The first point is February of 1914. That's when Charlie Chaplin stepped in front of a camera in Venice, California, not long after Mack Sennett called the young Englishman to Los Angeles to try out his talent in the new medium called "movies." The name of the film was "Kid Auto Races in Venice." In that short film, Charlie appears as a character that would soon, with modifications, become famous around the world as The Little Tramp. Or, as Chaplin preferred to call him, The Little Fellow.
The second point is June of 1960. Just out of the army (ours), I lived in San Francisco and began to frequent a bar/restaurant on the waterfront in Sausalito, just across the Golden Gate Bridge. I went there on Tuesday nights, when they showed Chaplin shorts on a worn screen. The prints were scratchy, jumpy, pieces missing, often faded. They were silent; no accompanying musical tracks. With all its faults, I was mesmerized by the unique character and his antics - and imagination. At the still impressionable age of 25 I had discovered The Little Tramp.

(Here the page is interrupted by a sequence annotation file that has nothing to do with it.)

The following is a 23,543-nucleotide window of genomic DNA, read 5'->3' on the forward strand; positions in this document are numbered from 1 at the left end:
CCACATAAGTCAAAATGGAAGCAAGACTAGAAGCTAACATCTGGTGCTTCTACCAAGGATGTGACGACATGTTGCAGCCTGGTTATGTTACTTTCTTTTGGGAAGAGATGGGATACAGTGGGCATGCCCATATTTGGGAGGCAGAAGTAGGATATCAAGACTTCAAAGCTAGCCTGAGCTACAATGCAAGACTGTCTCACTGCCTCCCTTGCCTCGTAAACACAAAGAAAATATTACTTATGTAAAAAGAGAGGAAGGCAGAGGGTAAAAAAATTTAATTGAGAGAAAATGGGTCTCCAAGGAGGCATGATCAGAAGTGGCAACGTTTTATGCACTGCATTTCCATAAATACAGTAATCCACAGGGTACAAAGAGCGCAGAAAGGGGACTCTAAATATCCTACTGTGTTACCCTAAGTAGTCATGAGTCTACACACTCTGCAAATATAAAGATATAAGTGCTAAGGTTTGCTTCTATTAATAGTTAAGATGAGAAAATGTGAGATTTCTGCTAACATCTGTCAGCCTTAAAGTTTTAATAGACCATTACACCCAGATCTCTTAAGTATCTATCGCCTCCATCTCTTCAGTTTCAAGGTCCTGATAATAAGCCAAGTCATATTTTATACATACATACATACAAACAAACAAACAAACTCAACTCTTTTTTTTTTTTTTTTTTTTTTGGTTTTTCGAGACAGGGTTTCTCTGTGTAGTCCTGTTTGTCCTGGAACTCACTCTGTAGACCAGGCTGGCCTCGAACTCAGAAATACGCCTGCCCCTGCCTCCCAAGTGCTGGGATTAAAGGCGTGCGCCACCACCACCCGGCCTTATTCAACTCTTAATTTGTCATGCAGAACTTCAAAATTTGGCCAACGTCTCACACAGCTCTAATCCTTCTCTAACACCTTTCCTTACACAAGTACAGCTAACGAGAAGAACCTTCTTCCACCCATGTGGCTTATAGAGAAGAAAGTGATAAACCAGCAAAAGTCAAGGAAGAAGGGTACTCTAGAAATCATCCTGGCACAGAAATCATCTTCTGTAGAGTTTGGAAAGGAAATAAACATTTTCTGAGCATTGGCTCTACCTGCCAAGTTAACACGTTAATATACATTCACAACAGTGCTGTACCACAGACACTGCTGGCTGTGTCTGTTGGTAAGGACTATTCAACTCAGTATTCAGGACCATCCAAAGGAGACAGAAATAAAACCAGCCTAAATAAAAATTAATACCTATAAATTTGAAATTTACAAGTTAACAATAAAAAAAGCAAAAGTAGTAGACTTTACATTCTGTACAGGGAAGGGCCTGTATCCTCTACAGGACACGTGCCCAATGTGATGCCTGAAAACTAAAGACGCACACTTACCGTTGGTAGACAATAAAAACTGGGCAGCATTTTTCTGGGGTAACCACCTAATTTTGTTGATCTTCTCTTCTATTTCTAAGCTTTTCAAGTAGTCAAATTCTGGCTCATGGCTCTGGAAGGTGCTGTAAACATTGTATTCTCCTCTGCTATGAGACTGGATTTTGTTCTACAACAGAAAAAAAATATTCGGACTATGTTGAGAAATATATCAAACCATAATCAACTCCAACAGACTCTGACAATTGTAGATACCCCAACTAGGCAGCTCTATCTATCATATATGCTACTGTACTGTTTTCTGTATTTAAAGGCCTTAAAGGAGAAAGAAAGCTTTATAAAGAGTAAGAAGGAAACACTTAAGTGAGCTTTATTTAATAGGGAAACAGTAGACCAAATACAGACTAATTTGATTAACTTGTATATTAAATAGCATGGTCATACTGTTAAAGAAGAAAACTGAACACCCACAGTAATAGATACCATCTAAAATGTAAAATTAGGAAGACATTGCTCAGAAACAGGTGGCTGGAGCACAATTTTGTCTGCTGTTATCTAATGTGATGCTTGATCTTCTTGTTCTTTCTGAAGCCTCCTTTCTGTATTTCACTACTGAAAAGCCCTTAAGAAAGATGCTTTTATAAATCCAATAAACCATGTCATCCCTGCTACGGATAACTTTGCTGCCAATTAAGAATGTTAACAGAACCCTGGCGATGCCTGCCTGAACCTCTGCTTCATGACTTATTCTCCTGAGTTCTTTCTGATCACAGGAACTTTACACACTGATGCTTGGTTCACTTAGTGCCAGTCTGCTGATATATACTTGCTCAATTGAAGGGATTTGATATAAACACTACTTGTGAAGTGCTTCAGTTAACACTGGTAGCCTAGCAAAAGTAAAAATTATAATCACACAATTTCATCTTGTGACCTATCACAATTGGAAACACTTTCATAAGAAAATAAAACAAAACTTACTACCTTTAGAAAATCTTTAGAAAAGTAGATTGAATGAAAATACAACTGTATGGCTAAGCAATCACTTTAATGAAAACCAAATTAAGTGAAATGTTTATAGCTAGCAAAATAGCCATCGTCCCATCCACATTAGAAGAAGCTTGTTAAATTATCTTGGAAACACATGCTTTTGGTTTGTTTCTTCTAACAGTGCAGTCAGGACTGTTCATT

|With Joe Delmore and a|
genuine Chaplin derby and cane.
|Most of the group. That's Lisa Haven in the|
front row, 5th from the right.
It all comes together in Bologna,
beginning June 25th and continuing until the 28th.
The line-up for this 100th anniversary of the first appearance of The Little Tramp is too lengthy for this blog. Here's a link to information for the event. Birth of The Tramp Celebration
I'll tell you how I feel about this celebration. It's like going to an All-Star game and getting to meet Mantle, Dimaggio, Williams, Musial and Ruth. Sorry about the sports analogy, but it'll give you an idea of the stature of these people.
Thanks to all the dedicated people involved in putting this event together, beginning with Kate Guyonvarch, director of Roy Export S.A.S (Archives) in Paris, and Cecilia Cenciarelli and the Cinetecca Bologna.
The Little Tramp is bigger than ever.